While Republic FC took to the field for training on Tuesday, they did so far from their normal venue.
Instead, Mark Briggs’ men took to the grounds of Folsom State Prison to hold a training session before a group of 125 spectators from the facility. The session marked the renewal of a program that originated in 2018, a then-monthly initiative that saw Republic FC staff take part in monthly pickup games with those incarcerated, coached by a small group of players.
This time, however, Republic FC’s entire squad made the trip. After making their way through the facility’s security checkpoints, around the 5th cell block and into the main prison yard, players laced up their boots and got to work preparing for this week’s crucial division matchup with San Diego.
From the start, it was an experience unlike any other. After all, being inside the walls of California’s second-oldest correctional facility brings its own combination of surreal and uncomfortable feelings.
However, after training began and the mindset of preparation took over, those feelings quickly evaporated for the Boys in Old Glory Red. Smiles took over every member of the Indomitable Club as cheers emanated from those who came to watch, becoming immediately invested in the team’s possession and shooting drills. The spectators rallied around equipment manager Alejandro Caparelli, who substituted in at goalkeeper, and resembled a passionate group of fans eager to watch their team and engage with the game.
“You can tell they all love the game of soccer and follow the team,” said forward Cameron Iwasa. “They were talking to us about our games, and thanked us for coming. This was clearly big for them.”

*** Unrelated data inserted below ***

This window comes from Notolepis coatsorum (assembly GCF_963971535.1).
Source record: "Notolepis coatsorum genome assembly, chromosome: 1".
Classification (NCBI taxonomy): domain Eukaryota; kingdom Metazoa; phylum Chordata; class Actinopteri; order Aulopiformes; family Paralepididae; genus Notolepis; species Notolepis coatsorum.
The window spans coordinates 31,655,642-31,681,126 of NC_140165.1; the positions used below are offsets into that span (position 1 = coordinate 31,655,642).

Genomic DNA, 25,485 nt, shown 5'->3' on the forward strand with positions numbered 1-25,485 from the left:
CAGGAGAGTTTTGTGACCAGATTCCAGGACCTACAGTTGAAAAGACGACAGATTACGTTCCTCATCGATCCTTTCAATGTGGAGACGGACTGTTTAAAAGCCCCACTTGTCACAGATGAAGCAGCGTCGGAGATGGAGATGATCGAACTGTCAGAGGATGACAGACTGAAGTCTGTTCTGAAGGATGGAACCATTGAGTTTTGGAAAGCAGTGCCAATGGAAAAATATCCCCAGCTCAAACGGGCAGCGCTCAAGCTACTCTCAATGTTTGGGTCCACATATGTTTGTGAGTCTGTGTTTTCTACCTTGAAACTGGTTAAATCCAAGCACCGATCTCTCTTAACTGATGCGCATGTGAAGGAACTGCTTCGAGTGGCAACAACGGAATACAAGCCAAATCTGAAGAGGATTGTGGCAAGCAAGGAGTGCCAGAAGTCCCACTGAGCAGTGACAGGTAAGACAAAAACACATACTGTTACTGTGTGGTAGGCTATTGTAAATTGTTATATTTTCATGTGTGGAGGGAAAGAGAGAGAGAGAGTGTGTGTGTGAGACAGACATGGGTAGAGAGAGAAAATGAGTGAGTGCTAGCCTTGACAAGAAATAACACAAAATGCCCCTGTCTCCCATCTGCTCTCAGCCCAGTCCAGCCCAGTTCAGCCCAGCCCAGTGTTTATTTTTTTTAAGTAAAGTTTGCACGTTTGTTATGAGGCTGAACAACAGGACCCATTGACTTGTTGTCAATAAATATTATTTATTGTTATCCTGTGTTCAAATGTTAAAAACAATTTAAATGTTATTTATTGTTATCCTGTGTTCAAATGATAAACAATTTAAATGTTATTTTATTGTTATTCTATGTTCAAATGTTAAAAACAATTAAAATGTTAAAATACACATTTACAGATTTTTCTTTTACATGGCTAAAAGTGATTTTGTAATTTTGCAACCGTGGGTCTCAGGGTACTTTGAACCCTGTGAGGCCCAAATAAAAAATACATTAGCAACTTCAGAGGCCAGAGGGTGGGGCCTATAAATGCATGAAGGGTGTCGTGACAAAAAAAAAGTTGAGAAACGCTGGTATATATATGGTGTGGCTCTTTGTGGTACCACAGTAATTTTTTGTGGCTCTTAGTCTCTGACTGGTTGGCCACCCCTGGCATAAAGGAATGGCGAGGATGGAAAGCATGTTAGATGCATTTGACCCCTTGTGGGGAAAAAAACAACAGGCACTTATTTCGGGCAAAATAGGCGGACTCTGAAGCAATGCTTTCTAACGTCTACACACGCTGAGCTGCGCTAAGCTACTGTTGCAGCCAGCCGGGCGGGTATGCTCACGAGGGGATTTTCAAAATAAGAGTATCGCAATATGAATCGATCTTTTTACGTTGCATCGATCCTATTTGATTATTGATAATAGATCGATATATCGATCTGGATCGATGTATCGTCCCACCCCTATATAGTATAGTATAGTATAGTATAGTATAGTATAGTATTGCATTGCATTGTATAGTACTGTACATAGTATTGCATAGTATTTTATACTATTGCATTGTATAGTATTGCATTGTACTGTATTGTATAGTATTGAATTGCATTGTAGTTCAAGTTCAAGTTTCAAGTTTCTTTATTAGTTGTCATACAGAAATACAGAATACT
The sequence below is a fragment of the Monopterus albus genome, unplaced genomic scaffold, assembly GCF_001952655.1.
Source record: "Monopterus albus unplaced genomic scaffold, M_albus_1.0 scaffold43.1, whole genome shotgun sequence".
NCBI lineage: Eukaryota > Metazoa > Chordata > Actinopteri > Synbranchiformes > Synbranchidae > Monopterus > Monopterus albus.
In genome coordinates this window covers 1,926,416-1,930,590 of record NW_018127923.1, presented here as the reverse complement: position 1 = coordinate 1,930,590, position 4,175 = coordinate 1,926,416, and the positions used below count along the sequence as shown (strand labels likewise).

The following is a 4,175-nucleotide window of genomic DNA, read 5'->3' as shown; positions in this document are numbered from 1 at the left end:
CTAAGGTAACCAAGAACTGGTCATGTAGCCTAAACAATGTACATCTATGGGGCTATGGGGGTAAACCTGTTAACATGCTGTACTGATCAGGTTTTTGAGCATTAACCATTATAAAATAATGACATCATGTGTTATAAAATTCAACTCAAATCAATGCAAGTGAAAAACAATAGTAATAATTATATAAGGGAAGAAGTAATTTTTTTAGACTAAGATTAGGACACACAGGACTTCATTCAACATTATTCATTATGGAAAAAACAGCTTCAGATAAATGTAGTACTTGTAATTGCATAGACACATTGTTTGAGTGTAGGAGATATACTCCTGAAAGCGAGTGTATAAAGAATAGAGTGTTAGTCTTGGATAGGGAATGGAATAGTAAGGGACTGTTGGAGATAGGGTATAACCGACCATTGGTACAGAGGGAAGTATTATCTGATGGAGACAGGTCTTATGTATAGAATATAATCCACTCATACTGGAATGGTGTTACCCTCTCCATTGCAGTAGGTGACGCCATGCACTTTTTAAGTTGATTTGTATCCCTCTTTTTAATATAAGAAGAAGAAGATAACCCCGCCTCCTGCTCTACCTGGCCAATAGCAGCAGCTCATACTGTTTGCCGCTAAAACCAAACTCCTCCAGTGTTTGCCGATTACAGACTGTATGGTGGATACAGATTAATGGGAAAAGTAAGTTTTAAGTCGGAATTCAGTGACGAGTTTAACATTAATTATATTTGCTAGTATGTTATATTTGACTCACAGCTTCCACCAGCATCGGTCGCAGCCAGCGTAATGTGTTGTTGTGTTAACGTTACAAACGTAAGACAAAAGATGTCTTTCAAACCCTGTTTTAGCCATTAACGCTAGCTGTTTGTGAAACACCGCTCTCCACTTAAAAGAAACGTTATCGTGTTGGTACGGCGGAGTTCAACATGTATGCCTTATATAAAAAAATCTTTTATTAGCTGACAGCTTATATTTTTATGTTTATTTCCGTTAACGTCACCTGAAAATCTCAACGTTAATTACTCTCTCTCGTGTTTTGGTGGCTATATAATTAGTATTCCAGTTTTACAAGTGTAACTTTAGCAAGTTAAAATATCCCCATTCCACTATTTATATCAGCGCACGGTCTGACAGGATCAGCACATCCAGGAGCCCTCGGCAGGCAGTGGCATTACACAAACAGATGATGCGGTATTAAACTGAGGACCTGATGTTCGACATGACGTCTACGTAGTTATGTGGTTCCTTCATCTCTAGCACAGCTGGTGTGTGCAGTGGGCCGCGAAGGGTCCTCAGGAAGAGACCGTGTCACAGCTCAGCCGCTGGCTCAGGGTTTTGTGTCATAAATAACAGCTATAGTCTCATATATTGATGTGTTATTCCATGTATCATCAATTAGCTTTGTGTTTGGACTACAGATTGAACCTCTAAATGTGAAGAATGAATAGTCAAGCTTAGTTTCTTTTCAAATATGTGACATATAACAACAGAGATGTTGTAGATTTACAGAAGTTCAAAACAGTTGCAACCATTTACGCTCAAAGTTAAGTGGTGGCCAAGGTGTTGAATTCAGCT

After the session, Republic FC players and staff took to the fence-line to interact with those who watched the session- all of which were more than ready to talk soccer. 19 year-old academy product Julian Chavez talked with incarcerated persons for nearly 30 minutes about his performance during the 2020 season, and a group cheered on “goal scorer” Tucker Bone, who made the trip despite his season-ending injury, as he made his way over.
“This was tremendously rewarding,” said Coach Mark Briggs. “I think we were all really impressed with everyone who we interacted with. What they knew about the game and the team was amazing. Experiencing this is something everyone will remember.”
Before the club departed, Caparelli left his boots and two of the team’s training balls for those who came to watch. While a small gesture, it represented the club’s goal in returning- to give back, show compassion, and form positive relationships with the facility's incarcerated persons.
“This is an experience unlike any other,” said Republic FC President and General Manager Todd Dunivant. “It is amazing to be able to talk with some of these people and break down the walls between us.”
While returning to Folsom Prison was a long time coming, Republic FC plans to resume monthly visits as soon as next month to play games with staff and small groups of players- similar to the club’s visits in 2018 and 2019. But after the success- and impact- of Tuesday’s training, bigger events including the whole team are likely to happen on a more regular basis.
“This was such a welcome sight to us,” Lieutenant Ernie Valencia, the Prison’s Chief Information Officer, told the team. “This creates a great bond between the incarcerated population here and the club. It also gives our incarcerated population a sense of community, and reminds them that they aren’t forgotten.”
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